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'Tis the Season for Healthy Holiday Cooking Tips!

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Healthy Holiday Cooking Tips                                                                         
Know your serving sizes.
Just because everything looks good, doesn’t mean you have to eat a ton of everything.  Look at each dinner as a whole and plan your serving choices accordingly.  If you are in charge of bringing one of the dishes to a gathering, keep in mind how much food you truly need to make.  If your cake should feed 10 people, no need to make a cake and a pie.  Use your extra time to add in beautiful embellishments instead and get a few extra complements!  
Look for nutritional opportunities.
Many foods we eat during the holidays are not all that bad!  Look for colorful and natural foods to help prevent disease and fuel your cells. For example, one baked sweet potato contains nearly 500 percent of the recommended daily amount of vitamin A and almost 50 percent of your vitamin C. “There’s an added benefit to obtaining these vitamins, minerals, and phytochemicals from a variety of foods, since they work synergistically to create positive health effects,” says Melissa Ohlson, R.D., a spokesperson for the Cleveland Clinic Heart Center.
Take strategic shortcuts if you have a larger group.
Remember to enjoy the holidays and if you need to feed a large group, find a way to see some time.  You can try one of two things: cheat and start with a store bought base like jazzing up a store-bought pound cake with a drizzle of homemade cranberry sauce.  Or, you can just go simple.  Remember how fabulous food tastes and stick to the basics:  try to steam some pre-cut veggies and add a simple holiday glaze like honey and fresh dill.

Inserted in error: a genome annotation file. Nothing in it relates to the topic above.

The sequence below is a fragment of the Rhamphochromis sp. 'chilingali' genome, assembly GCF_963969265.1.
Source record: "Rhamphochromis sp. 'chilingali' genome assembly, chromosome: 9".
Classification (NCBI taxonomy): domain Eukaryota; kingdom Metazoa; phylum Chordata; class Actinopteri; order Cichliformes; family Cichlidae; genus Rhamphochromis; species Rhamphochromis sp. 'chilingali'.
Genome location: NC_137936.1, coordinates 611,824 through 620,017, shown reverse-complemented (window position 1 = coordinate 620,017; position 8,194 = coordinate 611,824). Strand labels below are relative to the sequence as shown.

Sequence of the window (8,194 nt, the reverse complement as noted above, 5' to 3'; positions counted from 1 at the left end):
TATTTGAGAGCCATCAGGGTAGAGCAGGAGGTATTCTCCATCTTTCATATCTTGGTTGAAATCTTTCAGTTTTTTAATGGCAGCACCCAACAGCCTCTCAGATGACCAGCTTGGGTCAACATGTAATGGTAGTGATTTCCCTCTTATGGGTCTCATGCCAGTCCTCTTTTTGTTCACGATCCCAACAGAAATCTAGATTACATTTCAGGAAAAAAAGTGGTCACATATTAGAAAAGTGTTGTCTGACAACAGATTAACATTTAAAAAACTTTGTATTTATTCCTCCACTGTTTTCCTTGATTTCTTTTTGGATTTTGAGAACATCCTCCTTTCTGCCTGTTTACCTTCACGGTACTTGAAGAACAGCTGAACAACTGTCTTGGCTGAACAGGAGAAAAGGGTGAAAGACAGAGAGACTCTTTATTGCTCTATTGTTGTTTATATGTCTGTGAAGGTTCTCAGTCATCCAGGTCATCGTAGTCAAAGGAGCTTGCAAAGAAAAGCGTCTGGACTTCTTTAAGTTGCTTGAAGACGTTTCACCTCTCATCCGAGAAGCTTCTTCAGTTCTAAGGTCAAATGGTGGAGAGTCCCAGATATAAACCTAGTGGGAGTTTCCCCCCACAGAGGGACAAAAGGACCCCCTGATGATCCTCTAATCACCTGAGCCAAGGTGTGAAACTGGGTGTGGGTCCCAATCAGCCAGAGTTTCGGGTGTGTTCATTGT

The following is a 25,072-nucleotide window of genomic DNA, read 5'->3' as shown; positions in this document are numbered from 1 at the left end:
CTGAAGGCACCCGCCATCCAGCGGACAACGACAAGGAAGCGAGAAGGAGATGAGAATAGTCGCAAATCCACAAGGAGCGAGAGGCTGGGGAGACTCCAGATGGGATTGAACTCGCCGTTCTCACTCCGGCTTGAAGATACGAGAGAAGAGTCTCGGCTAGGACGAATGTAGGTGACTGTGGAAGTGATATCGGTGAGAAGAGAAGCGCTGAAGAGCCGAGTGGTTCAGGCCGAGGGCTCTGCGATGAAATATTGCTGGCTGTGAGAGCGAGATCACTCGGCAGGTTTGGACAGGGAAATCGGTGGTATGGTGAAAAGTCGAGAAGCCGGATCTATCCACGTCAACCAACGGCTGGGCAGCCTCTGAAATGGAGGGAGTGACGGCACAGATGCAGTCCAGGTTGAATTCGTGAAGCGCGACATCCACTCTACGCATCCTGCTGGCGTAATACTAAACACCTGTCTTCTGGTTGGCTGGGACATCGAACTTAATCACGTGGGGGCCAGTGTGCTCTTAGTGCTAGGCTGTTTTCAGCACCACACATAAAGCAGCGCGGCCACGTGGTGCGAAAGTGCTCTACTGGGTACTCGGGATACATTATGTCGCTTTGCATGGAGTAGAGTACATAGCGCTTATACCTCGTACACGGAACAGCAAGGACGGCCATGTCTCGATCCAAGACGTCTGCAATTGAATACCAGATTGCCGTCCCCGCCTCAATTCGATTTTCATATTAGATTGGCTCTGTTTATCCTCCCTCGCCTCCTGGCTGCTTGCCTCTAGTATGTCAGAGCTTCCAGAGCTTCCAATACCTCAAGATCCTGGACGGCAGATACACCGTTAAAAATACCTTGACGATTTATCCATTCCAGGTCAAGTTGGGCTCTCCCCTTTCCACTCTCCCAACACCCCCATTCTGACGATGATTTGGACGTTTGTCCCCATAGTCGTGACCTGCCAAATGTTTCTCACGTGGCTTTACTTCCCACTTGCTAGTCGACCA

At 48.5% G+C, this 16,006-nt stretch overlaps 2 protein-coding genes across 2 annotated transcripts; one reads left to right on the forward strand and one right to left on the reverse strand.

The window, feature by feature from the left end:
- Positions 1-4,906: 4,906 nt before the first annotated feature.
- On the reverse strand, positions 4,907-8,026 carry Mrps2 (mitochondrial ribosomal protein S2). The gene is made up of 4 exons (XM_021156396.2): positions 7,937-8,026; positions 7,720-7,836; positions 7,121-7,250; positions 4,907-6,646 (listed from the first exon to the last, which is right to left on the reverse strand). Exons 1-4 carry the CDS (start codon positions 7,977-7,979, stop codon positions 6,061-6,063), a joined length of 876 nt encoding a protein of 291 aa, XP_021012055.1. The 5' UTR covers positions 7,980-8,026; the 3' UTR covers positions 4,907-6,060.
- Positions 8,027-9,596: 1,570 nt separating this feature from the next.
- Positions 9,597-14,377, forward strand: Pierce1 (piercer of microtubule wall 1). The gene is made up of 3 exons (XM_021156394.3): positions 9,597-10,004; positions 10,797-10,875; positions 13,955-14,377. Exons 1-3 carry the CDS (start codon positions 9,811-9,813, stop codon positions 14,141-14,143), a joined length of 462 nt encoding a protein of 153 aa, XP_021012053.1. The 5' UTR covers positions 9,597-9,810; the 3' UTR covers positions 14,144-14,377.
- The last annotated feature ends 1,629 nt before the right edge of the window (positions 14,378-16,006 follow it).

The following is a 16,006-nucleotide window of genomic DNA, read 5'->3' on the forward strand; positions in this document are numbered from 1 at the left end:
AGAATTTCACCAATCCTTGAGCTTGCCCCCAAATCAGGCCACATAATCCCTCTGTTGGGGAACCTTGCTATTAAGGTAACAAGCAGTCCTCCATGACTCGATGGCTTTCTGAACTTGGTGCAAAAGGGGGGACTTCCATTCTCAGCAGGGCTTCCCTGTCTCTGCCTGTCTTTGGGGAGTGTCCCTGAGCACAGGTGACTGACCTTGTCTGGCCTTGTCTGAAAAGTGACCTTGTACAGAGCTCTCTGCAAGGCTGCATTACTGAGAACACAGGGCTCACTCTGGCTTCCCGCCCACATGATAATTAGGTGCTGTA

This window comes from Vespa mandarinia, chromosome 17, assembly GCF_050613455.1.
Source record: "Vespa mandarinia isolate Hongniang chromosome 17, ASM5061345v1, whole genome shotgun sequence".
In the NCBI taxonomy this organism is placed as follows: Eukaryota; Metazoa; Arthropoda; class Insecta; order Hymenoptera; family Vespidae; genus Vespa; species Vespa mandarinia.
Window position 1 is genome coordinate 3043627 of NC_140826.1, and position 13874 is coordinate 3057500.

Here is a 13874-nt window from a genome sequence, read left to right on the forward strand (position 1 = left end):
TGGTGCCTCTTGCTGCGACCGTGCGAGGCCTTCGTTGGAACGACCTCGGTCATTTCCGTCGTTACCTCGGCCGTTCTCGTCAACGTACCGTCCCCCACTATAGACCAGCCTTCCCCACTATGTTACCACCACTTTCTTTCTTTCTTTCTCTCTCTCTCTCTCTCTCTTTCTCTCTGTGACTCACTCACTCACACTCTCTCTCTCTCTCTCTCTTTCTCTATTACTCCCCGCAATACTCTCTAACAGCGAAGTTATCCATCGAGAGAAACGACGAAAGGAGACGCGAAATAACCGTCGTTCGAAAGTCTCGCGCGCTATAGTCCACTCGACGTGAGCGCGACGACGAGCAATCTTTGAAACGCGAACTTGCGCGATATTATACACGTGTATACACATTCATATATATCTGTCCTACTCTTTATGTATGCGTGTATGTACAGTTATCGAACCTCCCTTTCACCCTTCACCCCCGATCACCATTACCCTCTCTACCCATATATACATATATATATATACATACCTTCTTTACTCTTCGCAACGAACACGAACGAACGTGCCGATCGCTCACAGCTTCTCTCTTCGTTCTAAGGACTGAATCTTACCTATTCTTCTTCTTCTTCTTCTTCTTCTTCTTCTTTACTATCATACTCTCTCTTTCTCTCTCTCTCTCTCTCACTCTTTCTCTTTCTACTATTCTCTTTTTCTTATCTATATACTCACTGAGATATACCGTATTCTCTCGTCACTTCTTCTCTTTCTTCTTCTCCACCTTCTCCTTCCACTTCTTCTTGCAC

Keep your willpower strong.
In a study conducted at Pennsylvania State University in University Park, researchers found that dining in a group causes the average person to eat 44 percent more calories than he or she normally would eating alone. Mindful eating is key to maintaining your equilibrium. Make a conscious effort to balance your plate with plenty of fruits and veggies, and a healthy portion — about three to four ounces — of protein.
Don’t stress.
Myth holds that people put on five to seven pounds during the holidays. However, the average weight gain during the six-week span from Thanksgiving to New Year’s is just under one pound, according to a yearlong study of nearly 200 people published in The New England Journal of Medicine. Even though enjoying delicious holiday dishes might not increase your waistline by as much as you’d expect, calorie consciousness is still important. Take a second to look at every bite before you eat it. This psychological connection to your food will help you keep a mental checklist of how much you’re consuming.
Be thankful.
No matter how you celebrate, welcome guests and gather for a brief toast, blessing, or prayer before dining together.  Remember the reason for the Season!  
Enjoy these tips and join Dr. Bob Cummins and chiropractic office manager Anna Cummins Dec. 13th from 7-8pm for an in-house workshop to take these tips to the next level. Joining us will be a special presentation by Janet Vinson of Bordelon Insurance to share about what health insurance plan is right for you!  Head into the new year with less stress regarding your waistline and less stress around your pocket book.  You will be ready to succeed.
Anyone wishing more information may contact Dr. Cummins, whose office is located at 4122 Factoria Blvd. SE, Suite 202, Bellevue, WA (telephone 425-590-9158).